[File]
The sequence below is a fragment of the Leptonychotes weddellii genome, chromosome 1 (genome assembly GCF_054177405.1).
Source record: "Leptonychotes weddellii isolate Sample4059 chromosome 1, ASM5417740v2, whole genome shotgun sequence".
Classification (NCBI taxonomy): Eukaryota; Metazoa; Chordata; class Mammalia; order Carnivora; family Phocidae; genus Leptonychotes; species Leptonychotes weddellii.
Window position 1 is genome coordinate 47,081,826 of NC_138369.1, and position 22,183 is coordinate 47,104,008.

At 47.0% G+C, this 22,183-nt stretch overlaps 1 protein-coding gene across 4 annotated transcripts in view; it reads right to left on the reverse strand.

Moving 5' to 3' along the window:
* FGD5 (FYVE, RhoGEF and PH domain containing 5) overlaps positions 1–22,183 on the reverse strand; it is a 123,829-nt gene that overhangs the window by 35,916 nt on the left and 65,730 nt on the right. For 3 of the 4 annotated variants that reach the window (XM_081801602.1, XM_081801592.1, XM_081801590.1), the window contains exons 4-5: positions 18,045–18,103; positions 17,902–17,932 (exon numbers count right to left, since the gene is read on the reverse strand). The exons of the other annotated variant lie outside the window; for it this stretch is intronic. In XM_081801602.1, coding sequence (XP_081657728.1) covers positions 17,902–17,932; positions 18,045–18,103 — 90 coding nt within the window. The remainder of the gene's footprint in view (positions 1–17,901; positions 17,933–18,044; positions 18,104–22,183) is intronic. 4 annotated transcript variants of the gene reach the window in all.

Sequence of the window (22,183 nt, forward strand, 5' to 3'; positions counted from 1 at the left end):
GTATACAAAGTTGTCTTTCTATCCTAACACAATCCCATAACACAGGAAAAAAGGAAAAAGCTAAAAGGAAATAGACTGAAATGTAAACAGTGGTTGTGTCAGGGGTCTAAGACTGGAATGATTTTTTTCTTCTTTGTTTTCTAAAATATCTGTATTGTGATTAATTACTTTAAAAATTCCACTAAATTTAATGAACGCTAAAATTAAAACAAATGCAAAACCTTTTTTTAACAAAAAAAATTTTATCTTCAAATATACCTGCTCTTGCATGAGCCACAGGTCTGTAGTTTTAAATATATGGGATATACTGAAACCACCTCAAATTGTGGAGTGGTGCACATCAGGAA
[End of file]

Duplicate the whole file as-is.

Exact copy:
The sequence below is a fragment of the Leptonychotes weddellii genome, chromosome 1 (genome assembly GCF_054177405.1).
Source record: "Leptonychotes weddellii isolate Sample4059 chromosome 1, ASM5417740v2, whole genome shotgun sequence".
Classification (NCBI taxonomy): Eukaryota; Metazoa; Chordata; class Mammalia; order Carnivora; family Phocidae; genus Leptonychotes; species Leptonychotes weddellii.
Window position 1 is genome coordinate 47,081,826 of NC_138369.1, and position 22,183 is coordinate 47,104,008.

At 47.0% G+C, this 22,183-nt stretch overlaps 1 protein-coding gene across 4 annotated transcripts in view; it reads right to left on the reverse strand.

Moving 5' to 3' along the window:
* FGD5 (FYVE, RhoGEF and PH domain containing 5) overlaps positions 1–22,183 on the reverse strand; it is a 123,829-nt gene that overhangs the window by 35,916 nt on the left and 65,730 nt on the right. For 3 of the 4 annotated variants that reach the window (XM_081801602.1, XM_081801592.1, XM_081801590.1), the window contains exons 4-5: positions 18,045–18,103; positions 17,902–17,932 (exon numbers count right to left, since the gene is read on the reverse strand). The exons of the other annotated variant lie outside the window; for it this stretch is intronic. In XM_081801602.1, coding sequence (XP_081657728.1) covers positions 17,902–17,932; positions 18,045–18,103 — 90 coding nt within the window. The remainder of the gene's footprint in view (positions 1–17,901; positions 17,933–18,044; positions 18,104–22,183) is intronic. 4 annotated transcript variants of the gene reach the window in all.

Sequence of the window (22,183 nt, forward strand, 5' to 3'; positions counted from 1 at the left end):
GTATACAAAGTTGTCTTTCTATCCTAACACAATCCCATAACACAGGAAAAAAGGAAAAAGCTAAAAGGAAATAGACTGAAATGTAAACAGTGGTTGTGTCAGGGGTCTAAGACTGGAATGATTTTTTTCTTCTTTGTTTTCTAAAATATCTGTATTGTGATTAATTACTTTAAAAATTCCACTAAATTTAATGAACGCTAAAATTAAAACAAATGCAAAACCTTTTTTTAACAAAAAAAATTTTATCTTCAAATATACCTGCTCTTGCATGAGCCACAGGTCTGTAGTTTTAAATATATGGGATATACTGAAACCACCTCAAATTGTGGAGTGGTGCACATCAGGAA